As far as I know, the band released just this one, hard to find, record before calling it a day, but facts are hard to come by. Did the band change names and morph into a popular metal band? Did they break up so the members could head off to school and pursue their doctorates? Is Scumbag offering guitar lessons to the kids of Tawas City? Maybe the mystery and speculation is part of the fun.* In the event that Mr. Louis was an English teacher I’d like to note that the band properly punctuated the possessive in describing the Coke; this has always been a tricky bit of grammar for students, so well done.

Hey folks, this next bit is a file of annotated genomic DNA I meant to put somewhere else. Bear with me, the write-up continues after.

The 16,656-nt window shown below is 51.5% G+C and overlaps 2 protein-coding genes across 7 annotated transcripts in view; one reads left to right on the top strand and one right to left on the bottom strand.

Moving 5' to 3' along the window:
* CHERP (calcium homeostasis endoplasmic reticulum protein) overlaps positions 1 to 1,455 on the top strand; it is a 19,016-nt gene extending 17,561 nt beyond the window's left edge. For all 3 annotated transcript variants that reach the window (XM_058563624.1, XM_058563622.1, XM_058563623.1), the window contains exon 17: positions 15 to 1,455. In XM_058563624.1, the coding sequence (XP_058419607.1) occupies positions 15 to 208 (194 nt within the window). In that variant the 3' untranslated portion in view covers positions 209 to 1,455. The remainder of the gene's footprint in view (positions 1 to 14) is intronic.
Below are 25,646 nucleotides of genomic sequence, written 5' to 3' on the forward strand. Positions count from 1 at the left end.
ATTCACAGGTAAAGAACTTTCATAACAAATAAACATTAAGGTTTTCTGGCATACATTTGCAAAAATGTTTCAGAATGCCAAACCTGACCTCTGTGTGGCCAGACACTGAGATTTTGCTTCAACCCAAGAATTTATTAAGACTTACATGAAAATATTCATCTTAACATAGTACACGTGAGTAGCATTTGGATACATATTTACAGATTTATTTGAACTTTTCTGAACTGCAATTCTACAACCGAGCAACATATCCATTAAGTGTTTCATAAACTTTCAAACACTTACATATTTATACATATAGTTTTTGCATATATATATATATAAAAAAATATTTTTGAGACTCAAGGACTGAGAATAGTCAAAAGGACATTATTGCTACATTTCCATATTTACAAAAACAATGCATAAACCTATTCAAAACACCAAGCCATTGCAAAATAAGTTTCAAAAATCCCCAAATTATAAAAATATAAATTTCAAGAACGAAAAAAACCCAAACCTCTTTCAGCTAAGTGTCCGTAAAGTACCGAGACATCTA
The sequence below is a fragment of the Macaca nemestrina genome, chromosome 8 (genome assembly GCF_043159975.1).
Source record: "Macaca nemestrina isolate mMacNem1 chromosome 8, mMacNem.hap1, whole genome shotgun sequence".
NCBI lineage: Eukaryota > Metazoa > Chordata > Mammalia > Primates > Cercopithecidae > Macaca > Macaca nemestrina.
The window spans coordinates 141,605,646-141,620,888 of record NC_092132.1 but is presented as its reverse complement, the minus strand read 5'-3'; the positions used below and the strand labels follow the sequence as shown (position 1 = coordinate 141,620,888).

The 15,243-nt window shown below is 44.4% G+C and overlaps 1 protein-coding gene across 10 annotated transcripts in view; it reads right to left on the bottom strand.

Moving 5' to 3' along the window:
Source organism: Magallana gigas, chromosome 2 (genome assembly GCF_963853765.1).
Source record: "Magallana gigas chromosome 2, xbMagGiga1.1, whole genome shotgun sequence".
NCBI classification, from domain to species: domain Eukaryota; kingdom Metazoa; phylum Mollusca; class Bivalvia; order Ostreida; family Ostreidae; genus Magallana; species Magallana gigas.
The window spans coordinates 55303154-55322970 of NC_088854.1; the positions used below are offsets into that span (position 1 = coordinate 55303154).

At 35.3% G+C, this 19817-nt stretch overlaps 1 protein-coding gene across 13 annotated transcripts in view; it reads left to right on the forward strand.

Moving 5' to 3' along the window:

In my initial column here I wrote about a record from Austin by The Nubees. Shortly after, I decided it’d be fun to attempt to track down scans of as many of those unique record sleeves as possible. So far the count is up to 9 out of 45 records (with another couple hopefully coming soon). Got a copy? Please send a scan/photo of the cover and labels, along with your number. You can find this in the “Track the Nubees” section of www.nostages.com., which will also, eventually, have a bunch more photos, writing, discographies, and other random crap on it.
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These MP3s are intended for educational purposes and to allow people to hear songs from rare and/or hopelessly out of print records. If you're an artist or label behind one of these recordings and you want an MP3 taken down, please contact the editor at termibore-at-aoldotcom.